- Josh Whitling, Fantasy Basketball
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At least once per year, I try to have my Flip Murray moment, when I reminisce about the magical fall of 2003. I'm transported to a happier time, when my city had a team and the dollar was worth more than seven buttons. Ray Allen went down early for my Sonics, forcing the unheralded Murray into a key offensive role. He went on to go bananas, averaging nearly 21 points, 4 rebounds, 4 assists, 1.6 3s, and 1.1 steals in the month of November while filling in for Allen, numbers that provided many fantasy teams with an early lead. His value was short-lived, as he failed to average more than 14 points in any other month once Allen returned, but those owners who got a month of Ben Gordon-esque numbers for free off the waiver wire capitalized upon Flip's unexpected short-term value.
A Flip Murray moment means rostering a hot short-term option early in an attempt to get an early-season boost similar to the one he provided in that awesome autumn. Several injuries already have occurred this season, creating short-term value for others. With Kevin Martin, Michael Redd, Andris Biedrins, Eric Gordon, Devin Harris and other top fantasy players sidelined, we must look to their substitutes for value. Often, we're looking at these substitutes because we own the injured players, and if you are in that situation, don't hesitate to grab one of the players below as your "handcuff." This is especially the case with point guards, and if you're depending on Harris, Mike Conley and Nate Robinson, it'd be shrewd to handcuff them with Rafer Alston, Marcus Williams and Toney Douglas.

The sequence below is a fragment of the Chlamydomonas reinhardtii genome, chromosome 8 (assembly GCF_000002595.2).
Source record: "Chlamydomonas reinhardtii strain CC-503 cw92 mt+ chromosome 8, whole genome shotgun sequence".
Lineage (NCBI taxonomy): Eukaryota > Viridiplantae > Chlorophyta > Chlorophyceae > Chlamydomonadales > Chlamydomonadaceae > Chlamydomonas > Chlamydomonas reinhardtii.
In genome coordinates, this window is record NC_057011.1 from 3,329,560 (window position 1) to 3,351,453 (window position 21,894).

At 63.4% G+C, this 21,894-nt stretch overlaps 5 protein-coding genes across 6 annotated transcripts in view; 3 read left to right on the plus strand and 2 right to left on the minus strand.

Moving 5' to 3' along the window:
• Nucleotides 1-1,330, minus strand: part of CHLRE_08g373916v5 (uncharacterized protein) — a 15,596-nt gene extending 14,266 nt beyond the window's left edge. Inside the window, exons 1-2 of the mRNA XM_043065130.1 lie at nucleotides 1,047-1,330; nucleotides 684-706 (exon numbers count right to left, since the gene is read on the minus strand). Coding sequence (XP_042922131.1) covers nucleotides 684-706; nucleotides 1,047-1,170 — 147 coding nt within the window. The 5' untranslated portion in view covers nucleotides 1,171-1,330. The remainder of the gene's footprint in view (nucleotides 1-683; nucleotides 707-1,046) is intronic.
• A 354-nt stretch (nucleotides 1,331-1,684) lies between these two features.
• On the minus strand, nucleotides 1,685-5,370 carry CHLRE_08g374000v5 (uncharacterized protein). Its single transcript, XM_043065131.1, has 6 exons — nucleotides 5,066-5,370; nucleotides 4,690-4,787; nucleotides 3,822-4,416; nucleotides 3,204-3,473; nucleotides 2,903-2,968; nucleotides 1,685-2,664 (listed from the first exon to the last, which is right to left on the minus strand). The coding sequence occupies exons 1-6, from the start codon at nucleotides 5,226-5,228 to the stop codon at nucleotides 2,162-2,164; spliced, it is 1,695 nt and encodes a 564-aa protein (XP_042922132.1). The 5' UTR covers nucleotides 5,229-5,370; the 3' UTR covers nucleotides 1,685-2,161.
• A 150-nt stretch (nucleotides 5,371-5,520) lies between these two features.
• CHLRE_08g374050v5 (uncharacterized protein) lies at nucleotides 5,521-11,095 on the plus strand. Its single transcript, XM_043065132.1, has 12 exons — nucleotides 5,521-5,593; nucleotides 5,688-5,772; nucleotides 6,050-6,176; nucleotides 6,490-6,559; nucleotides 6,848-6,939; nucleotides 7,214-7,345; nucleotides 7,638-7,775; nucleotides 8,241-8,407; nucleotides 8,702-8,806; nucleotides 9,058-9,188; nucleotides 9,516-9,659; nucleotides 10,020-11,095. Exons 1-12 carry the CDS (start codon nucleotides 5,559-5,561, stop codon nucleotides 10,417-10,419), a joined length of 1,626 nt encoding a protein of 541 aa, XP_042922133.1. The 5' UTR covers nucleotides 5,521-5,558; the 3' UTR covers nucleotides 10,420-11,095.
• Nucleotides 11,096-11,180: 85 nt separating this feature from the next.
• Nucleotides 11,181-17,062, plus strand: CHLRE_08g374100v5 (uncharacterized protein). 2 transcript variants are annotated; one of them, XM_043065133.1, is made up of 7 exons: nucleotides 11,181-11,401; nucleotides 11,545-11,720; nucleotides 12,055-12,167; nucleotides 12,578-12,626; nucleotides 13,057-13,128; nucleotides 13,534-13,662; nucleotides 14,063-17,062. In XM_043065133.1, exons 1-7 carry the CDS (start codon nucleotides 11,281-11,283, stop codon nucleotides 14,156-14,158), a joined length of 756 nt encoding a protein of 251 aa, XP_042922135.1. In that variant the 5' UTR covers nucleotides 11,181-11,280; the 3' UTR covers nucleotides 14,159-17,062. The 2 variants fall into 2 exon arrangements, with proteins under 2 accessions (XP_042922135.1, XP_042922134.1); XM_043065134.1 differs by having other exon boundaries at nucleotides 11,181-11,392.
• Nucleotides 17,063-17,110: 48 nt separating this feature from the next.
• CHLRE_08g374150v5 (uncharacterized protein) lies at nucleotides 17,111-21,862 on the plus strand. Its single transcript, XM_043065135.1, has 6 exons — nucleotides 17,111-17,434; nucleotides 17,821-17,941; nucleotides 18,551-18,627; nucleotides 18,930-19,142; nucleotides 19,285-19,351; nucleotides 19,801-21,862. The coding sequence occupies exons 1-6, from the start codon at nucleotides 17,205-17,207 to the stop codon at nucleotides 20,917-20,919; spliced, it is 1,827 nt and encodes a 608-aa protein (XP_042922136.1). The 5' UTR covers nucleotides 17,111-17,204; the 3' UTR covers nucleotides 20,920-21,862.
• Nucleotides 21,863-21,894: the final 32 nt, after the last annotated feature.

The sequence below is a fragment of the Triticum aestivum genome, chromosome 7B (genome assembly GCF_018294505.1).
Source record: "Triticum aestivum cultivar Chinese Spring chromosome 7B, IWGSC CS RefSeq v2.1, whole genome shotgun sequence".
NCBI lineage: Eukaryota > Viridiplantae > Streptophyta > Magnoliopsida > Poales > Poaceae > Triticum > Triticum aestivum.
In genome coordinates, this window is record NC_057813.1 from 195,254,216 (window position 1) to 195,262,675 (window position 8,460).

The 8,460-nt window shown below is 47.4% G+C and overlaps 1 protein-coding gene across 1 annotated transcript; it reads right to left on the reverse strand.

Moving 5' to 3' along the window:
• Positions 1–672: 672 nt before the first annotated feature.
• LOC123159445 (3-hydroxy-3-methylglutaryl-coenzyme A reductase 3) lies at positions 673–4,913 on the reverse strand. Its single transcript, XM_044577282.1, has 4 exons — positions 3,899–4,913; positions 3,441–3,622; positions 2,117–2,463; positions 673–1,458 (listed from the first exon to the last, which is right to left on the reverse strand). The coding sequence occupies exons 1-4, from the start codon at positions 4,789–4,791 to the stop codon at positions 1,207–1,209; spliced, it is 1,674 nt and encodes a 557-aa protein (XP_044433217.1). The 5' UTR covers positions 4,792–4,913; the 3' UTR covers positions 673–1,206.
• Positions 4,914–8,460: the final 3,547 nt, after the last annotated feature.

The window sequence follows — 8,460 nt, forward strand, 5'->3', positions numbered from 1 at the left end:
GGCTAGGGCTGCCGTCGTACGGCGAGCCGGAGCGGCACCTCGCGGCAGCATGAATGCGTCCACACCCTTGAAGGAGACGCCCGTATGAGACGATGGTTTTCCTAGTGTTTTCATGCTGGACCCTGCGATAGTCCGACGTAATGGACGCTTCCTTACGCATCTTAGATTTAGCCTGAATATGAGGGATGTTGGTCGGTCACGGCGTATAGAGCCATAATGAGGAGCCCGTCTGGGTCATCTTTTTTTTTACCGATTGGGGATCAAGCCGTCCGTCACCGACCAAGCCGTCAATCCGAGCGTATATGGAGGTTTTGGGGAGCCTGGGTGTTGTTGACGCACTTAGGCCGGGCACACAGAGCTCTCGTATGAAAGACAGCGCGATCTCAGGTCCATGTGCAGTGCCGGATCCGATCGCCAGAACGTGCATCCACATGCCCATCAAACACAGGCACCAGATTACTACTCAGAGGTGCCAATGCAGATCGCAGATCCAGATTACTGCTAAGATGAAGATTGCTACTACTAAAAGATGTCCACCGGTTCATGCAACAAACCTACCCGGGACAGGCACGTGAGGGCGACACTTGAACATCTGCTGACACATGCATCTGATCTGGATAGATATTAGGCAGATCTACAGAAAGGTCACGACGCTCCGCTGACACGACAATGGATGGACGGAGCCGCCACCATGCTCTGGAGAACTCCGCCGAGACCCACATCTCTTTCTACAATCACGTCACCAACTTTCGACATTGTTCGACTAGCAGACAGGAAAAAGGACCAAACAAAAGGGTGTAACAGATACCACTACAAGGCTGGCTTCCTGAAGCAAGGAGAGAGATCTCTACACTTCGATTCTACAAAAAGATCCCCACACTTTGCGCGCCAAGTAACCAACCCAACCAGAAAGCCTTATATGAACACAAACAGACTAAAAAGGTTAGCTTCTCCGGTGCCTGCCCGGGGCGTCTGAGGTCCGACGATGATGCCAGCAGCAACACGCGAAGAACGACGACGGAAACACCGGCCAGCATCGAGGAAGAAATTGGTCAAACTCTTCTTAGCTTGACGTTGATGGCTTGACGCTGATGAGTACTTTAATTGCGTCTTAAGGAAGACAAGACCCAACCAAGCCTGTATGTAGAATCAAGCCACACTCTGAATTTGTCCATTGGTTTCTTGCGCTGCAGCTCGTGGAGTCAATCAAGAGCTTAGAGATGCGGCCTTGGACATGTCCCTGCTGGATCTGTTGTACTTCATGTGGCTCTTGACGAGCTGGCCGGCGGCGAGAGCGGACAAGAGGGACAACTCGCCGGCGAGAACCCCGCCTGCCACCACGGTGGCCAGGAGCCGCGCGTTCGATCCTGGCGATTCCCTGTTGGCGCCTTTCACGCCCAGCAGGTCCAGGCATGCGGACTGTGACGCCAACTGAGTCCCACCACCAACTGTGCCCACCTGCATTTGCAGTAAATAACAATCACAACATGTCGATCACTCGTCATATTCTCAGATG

Also, these early-season dings allow us to evaluate players who won't contribute significantly over the course of the entire season, but they get an early chance due to circumstance -- and we can evaluate whether or not they'll be a force in the future and are worth monitoring. Let's take a look at some players benefiting from early-season injuries:
Beno Udrih, PG, Kings (6.2 percent owned): Udrih is consistently one of the luckiest fantasy players in the land. He's been given Sacramento's starting point guard spot again and again despite being consistently mediocre. Now, with Martin out for months, he's struck gold again, as he and Tyreke Evans are the Kings' starting backcourt duo. It helps Udrih to have another guard on the floor who can dribble and pass, and he could be in line for a couple of career months. He's averaging 16 points and four assists in three starts this season, and likely will score more than in years past since he doesn't always have to bring the ball up. He's attempted at least 11 shots in every November game thus far and is a must-add if you need a point guard.
Taj Gibson, PF, Bulls (1.0 percent owned): This long, athletic rookie forward is averaging a steal and a block per game in just 23 minutes, and he has a significant chunk of time to shine since Tyrus Thomas is sidelined for a month. In five starts this season, Gibson is averaging 10 points, five rebounds, 1.4 steals and a block. He's the perfect example of a short-term option in deep leagues, where any player posting a productive 20 minutes is helpful. In this case, he gives you great per-minute defensive stats, some upside and a clear window of time when his value will be at its peak. Capitalize now, but know he'll be a fine fantasy player down the line, as well.
Rasual Butler, SG/SF, Clippers (1.1 percent owned): "Business" Rasual has been a favorite of mine this young season, and even though he's bounced between starting and coming off the bench, he is now a primary scoring option for the Clippers in the short-term since Gordon is sidelined with a groin injury. Butler has attempted an insane 26 3-pointers in his past three games, a trend that'll continue as he keeps bombing away, and his length provides just enough steals and blocks (0.4 and 0.6 respectively), so he's not considered a complete one-trick pony. Butler will have value all season in the 3-point department, although with Gordon out, his numbers will be inflated in the short term, and he's worth starting until he stops shooting 3s like we're Mayan and it's 2012.